I feel like there’s something missing in my climbing training, and I think I have an idea for how to solve the issue.
I have a background in martial arts, where we used to train a lot of ‘kata’. This term comes from Japanese martial arts, and it refers to a defined sequence of moves. For instance, there can be a blocking kata where you learn to step left block, turn around block, return to the beginning block, and keep moving into different positions and train different blocking techniques (without an opponent). There’s all kinds of kata to learn all kinds of movements. It’s 100% structured and pre-defined, and martial artists will spend thousand of hours trying to perfect every movement.
In a lot of ways, I feel like this is the exact opposite of climbing. We always move on different terrain and in different ways. Everybody tries to find their own way. And to be honest, I think this is MUCH better in pretty much every way.
Yet there is something to be said for the kata approach as well. It creates a separation between kihon and bunkai - between basic technique and application of technique. Climbers spend pretty much 100% of their time practising the application, which again is good in pretty much all cases… But it can make it more difficult to just improve the basic technique. It’s nice to be able to do that in a void, where you don’t need to worry about sending, figuring out the beta, or anything else. You can completely focus on making the drop knee, heel hook, back flag or other technique look and feel as perfect as you can get it.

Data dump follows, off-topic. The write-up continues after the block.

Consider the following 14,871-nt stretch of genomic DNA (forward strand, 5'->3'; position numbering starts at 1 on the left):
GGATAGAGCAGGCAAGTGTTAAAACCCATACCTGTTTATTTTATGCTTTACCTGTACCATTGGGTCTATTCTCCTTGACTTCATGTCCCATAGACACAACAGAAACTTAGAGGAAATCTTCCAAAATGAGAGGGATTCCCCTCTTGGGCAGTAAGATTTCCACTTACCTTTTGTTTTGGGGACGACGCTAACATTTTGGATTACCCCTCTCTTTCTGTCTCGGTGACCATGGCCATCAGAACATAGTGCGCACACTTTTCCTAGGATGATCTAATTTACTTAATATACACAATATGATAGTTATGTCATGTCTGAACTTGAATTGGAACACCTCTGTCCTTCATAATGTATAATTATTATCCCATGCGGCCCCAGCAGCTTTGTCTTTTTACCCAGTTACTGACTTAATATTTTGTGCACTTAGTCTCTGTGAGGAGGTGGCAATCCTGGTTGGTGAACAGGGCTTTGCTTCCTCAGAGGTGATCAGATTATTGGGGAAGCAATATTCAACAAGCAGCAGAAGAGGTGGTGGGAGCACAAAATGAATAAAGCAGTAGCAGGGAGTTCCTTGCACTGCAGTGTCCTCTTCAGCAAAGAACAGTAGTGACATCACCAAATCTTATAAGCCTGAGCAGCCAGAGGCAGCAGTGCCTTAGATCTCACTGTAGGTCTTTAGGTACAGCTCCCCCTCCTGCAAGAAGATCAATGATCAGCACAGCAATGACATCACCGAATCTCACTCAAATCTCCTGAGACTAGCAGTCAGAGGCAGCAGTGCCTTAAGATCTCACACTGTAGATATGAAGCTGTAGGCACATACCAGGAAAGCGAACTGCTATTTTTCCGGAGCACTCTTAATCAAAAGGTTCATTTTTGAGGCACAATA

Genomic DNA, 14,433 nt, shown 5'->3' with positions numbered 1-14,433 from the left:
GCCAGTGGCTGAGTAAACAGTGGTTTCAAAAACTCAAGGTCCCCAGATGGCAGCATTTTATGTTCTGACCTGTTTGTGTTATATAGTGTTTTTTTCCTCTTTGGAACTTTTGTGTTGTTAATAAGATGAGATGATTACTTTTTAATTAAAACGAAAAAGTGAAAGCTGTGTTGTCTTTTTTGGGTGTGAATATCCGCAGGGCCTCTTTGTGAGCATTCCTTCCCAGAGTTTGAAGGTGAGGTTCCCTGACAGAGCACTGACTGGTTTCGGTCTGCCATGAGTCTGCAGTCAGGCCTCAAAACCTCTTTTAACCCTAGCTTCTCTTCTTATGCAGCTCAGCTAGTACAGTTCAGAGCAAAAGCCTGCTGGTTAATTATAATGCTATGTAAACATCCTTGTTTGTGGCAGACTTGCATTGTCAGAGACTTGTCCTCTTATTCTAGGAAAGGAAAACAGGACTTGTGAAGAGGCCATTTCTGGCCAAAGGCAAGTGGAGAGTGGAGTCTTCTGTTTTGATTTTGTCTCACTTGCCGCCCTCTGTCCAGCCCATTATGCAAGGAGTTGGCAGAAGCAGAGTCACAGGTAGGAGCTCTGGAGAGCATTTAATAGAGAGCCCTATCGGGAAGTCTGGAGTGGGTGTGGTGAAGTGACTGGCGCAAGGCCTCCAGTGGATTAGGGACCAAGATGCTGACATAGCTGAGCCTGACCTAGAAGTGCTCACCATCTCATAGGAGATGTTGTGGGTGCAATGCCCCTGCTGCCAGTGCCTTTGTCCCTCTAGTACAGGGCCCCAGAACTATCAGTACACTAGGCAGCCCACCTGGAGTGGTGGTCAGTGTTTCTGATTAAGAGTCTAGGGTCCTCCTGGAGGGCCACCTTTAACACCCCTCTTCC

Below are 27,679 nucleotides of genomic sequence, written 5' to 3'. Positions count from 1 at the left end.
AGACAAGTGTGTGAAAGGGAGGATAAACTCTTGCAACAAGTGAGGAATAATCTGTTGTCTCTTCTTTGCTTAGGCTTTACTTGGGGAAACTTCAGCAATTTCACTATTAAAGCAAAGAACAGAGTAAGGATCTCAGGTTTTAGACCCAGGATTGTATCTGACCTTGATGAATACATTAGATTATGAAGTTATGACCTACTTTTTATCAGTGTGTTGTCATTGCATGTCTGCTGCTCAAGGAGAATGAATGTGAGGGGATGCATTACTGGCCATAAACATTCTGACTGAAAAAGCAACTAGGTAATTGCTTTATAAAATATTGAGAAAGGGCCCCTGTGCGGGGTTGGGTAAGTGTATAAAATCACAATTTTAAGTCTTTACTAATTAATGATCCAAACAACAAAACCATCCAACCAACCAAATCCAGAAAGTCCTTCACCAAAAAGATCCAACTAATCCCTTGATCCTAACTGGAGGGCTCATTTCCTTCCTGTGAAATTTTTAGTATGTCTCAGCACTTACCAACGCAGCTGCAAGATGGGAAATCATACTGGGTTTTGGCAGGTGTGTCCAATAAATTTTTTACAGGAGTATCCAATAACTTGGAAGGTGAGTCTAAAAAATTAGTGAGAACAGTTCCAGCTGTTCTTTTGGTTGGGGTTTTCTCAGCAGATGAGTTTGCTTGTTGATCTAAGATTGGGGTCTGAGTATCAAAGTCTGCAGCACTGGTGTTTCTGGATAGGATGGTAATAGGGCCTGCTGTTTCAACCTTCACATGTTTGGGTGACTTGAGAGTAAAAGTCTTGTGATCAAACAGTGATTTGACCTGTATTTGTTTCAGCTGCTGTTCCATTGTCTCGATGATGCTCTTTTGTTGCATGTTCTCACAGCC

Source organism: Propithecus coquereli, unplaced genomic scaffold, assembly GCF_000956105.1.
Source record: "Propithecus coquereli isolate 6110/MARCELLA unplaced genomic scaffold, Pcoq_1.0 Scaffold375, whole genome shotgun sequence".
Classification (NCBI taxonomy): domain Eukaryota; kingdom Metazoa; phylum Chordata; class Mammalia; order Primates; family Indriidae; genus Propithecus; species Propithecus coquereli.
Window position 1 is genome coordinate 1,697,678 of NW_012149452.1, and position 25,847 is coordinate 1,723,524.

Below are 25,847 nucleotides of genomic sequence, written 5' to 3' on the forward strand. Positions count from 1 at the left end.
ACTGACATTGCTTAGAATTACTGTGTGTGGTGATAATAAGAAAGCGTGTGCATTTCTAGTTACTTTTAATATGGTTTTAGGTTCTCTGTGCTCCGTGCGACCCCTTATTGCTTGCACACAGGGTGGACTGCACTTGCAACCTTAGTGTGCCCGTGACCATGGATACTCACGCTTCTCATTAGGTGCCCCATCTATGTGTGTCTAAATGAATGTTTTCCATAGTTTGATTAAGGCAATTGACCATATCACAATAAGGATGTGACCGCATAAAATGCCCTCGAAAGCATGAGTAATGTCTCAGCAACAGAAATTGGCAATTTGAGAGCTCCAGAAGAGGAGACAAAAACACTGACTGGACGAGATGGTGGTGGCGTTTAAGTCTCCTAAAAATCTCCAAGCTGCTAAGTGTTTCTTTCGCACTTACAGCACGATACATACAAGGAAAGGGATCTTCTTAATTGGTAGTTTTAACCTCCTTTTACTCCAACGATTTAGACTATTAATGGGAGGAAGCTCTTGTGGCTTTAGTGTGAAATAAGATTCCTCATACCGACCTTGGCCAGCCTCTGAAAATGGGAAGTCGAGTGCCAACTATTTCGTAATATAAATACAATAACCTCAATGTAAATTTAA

I think this could work on standardized boards like moonboard, kilterboard, grasshopper or tension board. Surely, there are problems on these boards that would be well suited to train a specific technique. That specific technique doesn’t need to be the easiest way to do the problem, just as long as the problem is well suited to focus on a perfect execution of the technique (holds shouldn’t be too difficult and placement of holds needs to be right).
Is anybody willing to help out with this? If so, let me know if you found any problems on any boards that are well suited to train 1 specific technique. I can create a repository of ‘kata’. One day, maybe a climber of a specific size with access to a specific board realises they need to train a specific technique. They can then find a suited problem through the repository, and spend some sessions perfecting that technique. Then, once the basics are ingrained, they can go back to application and practise in a real world setting on different problems and routes
I hope somebody else is as excited about this idea as I am!